PATHOLOGY & ONCOLOGY RESEARCHVol. 8 No. 2, 2002

 Article

Markov Model-based Estimation of Individual Survival Probability for Medullary Thyroid Cancer Patients

Olga ÉSIK1, Gábor TUSNÁDY3, Lajos TRÓN4, András BOÉR5, Zoltán SZENTIRMAY6, István SZABOLCS7, Károly RÁCZ8, Erzsébet LENGYEL2, Judit SZÉKELY2, Miklós KÁSLER5

1Department of Oncotherapy, Semmelweis University, Budapest, Hungary
2Department of Radiotherapy, National Institute of Oncology, Budapest, Hungary
3Rényi Alfréd Mathematical Institute, Hungarian Academy of Sciences, Budapest, Hungary
4PET Centre, University of Debrecen, Debrecen, Hungary
5Department of Head and Neck Surgery, National Institute of Oncology, Budapest, Hungary
6Department of Molecular Pathology, National Institute of Oncology, Budapest, Hungary
7Department of Endocrinology, National Health Centre, Budapest, Hungary
82nd Department of Medicine, Semmelweis University, Budapest, Hungary

 

The relatively benign, but occasionally rapidly fatal clinical course of medullary thyroid cancer (MTC) has raised the need for individual survival probability estimation. A retrospective study on 91 MTC clinical case histories with a mean follow-up of 6 years indicated prevalences of local, regional and distant residual tumor on primary care completion of 23%, 54% and 54%, respectively. Local, regional and distant relapses during follow-up occurred in 8%, 23% and 26% of the patients, with a cause-specific death in 26% of the cases. Prognostic factors statistically significantly influencing the cause-specific survival were selected by uni- and multivariate analysis. A Markov method-based model was developed for the estimation of individual time-dependent local, regional and distant relapse-free and cause-specific survival probability functions, with parameters numerically determined via a maximum likelihood procedure. These parameters include relative risk factors related to prognosticators, a residual or recurrent local/regional/distant tumor, and combinations of these entities. In multivariate studies, the patient’s age and gender, the genetic basis of the dis-ease, lymph node involvement, the existence of a general symptom (diarrhoea) at presentation, and the dosage of external irradiation proved to be prognosticators. The cause-specific survival function of the study population indicated mean 5, 10 and 15-year survival probabilities of 69%, 62% and 58%. CONCLUSION: Survival probabilities can be predicted for extrastudy cases provided that the same laws and principles govern the clinical course of these cases and those comprising the study. For individual survival probability estimation, a Pascal program (MEDUPRED) was written and is available on the home page of the National Institute of Oncology, Budapest (www.oncol.hu). Pathology & Oncology Research, Vol 8, Nr 2, 93-104, 2002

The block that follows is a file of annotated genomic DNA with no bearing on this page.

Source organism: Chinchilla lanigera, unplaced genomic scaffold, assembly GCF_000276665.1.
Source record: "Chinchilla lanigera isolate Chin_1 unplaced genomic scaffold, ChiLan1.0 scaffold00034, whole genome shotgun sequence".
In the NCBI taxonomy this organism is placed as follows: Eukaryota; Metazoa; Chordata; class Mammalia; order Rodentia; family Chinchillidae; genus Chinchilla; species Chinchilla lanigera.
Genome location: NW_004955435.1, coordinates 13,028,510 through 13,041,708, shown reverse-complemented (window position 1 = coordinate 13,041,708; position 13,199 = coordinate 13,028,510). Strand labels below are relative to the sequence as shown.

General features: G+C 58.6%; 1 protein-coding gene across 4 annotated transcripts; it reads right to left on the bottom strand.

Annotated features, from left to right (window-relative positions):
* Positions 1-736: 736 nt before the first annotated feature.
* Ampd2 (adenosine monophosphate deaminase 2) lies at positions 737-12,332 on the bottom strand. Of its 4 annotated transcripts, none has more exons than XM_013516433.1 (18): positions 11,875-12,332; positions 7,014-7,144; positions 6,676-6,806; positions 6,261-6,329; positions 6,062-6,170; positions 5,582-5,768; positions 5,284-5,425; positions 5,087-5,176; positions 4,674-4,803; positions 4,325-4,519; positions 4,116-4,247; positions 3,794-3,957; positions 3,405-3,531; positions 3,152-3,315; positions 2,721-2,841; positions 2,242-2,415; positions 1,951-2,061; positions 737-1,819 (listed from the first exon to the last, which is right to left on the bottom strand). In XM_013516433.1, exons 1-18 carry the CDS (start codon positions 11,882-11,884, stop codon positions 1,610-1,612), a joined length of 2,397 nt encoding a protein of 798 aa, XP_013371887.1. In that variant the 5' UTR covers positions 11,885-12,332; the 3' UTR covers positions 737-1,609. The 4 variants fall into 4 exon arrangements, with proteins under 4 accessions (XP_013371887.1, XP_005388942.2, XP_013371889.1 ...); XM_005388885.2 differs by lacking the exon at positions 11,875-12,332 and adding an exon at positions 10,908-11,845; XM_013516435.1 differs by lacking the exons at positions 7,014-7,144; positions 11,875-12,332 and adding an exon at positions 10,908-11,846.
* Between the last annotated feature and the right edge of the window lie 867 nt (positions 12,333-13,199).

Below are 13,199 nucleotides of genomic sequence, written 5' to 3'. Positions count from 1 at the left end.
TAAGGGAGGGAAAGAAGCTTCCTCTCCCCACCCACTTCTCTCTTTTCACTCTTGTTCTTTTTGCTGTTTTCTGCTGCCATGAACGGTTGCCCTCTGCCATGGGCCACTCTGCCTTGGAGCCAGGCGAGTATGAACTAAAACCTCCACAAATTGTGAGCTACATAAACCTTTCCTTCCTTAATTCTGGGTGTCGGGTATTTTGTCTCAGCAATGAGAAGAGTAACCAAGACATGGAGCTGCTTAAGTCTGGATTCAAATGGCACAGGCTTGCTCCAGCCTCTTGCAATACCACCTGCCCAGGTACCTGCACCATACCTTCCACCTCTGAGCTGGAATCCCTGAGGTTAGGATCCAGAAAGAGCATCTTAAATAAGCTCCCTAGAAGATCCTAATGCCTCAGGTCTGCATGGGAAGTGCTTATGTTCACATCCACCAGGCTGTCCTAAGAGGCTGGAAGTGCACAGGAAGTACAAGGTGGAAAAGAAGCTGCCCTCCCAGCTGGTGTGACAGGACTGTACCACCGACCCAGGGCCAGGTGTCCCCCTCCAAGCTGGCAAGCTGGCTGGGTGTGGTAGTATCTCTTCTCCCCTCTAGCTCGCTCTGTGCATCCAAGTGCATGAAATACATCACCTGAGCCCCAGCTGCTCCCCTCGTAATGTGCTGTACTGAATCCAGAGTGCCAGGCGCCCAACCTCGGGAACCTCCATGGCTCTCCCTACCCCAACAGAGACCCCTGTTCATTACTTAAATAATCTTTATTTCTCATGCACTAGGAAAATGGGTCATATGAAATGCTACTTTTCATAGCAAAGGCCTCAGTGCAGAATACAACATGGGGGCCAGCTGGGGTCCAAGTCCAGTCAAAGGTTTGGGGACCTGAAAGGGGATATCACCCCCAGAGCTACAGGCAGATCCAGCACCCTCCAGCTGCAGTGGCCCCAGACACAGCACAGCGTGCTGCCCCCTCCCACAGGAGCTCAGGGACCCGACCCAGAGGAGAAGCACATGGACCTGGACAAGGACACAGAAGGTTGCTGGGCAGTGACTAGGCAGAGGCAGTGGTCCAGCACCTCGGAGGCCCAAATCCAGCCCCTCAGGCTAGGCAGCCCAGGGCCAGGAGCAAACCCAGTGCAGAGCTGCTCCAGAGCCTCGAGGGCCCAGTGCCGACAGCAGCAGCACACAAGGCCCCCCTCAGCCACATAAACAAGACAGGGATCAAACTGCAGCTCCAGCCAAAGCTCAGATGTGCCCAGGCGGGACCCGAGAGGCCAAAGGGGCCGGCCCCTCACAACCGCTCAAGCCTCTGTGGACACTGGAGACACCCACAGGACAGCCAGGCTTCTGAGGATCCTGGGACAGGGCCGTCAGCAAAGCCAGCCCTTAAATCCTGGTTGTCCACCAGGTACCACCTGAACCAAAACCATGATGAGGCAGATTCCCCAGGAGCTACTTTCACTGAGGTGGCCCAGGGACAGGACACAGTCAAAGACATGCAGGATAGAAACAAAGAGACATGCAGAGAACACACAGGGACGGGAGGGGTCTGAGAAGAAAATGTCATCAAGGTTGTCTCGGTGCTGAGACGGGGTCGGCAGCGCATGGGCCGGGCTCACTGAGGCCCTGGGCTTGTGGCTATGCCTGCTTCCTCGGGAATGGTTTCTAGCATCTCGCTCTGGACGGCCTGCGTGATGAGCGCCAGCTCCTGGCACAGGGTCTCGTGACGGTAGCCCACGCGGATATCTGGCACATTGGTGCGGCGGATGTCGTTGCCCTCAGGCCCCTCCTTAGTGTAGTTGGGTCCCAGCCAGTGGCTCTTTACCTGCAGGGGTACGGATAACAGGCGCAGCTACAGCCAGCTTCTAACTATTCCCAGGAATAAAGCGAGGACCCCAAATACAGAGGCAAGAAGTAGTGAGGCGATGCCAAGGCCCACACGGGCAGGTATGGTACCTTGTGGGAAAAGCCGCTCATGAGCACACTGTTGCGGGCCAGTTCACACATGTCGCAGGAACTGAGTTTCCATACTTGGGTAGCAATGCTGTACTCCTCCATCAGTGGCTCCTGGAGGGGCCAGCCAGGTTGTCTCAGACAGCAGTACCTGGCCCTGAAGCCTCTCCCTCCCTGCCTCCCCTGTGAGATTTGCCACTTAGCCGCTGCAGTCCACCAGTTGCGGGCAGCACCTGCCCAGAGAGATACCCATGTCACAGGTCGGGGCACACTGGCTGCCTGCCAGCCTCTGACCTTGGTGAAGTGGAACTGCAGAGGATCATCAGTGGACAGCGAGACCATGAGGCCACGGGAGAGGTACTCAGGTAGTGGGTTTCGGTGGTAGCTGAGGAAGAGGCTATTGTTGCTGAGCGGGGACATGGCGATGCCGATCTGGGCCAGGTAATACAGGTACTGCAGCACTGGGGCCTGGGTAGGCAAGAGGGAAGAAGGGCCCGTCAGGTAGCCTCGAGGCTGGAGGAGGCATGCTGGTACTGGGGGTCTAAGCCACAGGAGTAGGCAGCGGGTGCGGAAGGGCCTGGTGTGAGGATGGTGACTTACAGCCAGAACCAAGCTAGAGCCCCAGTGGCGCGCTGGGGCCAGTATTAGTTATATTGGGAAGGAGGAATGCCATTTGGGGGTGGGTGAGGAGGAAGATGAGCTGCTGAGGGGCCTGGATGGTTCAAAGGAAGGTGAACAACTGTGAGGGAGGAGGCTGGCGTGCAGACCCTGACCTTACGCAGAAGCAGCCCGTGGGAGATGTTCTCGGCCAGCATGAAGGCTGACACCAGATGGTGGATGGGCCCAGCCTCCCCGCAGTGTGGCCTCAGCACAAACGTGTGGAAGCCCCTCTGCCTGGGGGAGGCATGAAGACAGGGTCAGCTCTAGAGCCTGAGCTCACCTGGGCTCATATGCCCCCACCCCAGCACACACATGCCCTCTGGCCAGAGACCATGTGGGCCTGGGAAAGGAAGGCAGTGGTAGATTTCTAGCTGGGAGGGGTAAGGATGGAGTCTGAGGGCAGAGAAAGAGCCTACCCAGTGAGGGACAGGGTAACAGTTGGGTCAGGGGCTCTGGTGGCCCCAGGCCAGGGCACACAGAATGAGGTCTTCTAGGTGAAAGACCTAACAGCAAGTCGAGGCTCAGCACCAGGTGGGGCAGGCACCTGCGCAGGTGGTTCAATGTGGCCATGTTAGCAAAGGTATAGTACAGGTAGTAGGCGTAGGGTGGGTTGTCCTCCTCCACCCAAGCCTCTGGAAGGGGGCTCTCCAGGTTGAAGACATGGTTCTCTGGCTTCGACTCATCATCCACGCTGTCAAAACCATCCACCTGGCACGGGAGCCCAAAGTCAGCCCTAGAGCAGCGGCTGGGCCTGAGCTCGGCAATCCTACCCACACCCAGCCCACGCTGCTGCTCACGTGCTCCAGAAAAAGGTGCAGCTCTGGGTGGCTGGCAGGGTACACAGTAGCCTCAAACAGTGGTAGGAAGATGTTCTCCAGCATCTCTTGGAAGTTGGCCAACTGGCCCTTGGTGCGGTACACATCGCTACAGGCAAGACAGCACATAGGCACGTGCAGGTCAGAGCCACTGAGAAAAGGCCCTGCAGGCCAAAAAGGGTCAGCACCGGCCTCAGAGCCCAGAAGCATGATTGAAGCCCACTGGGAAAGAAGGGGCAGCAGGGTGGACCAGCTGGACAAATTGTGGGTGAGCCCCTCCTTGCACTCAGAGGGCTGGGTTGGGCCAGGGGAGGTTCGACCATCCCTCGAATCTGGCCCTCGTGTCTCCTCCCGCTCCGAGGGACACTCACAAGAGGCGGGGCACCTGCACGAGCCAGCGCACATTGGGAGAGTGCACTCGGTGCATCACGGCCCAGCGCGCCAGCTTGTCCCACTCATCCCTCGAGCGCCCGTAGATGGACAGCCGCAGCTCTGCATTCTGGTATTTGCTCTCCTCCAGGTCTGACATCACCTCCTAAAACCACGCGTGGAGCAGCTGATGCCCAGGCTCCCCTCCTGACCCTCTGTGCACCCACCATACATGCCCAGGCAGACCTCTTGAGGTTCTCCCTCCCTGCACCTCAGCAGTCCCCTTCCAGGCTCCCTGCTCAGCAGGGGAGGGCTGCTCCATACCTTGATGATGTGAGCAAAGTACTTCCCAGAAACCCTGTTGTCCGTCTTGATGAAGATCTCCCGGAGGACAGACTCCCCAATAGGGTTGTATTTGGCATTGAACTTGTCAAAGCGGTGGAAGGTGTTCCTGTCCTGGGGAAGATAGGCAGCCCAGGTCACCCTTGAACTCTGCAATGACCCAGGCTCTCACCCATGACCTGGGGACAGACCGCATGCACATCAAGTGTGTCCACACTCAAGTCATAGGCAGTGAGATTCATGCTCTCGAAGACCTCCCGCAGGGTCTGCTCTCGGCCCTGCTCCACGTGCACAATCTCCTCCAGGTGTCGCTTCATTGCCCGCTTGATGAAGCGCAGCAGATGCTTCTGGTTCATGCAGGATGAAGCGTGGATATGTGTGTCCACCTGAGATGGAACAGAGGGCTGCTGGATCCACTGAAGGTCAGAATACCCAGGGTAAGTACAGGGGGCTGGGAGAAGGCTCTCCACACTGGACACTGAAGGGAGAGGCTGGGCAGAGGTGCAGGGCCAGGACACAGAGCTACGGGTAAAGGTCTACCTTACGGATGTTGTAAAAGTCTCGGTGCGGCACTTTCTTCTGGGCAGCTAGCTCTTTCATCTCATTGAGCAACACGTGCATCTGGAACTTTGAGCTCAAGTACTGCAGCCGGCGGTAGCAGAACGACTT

Key words: medullary thyroid carcinoma; prognosis; multivariate analysis; Markov model; individual survival probability; MEDUPRED


Received: May 27, 2002; accepted: Jun 20, 2002
Correspondence: Olga ÉSIK, Department of Radiotherapy, National Institute of Oncology, Budapest H-1122, Hungary; Tel: 36-1-1-2248689, Fax: 36-1-2248620; E-mail: esik@oncol.hu

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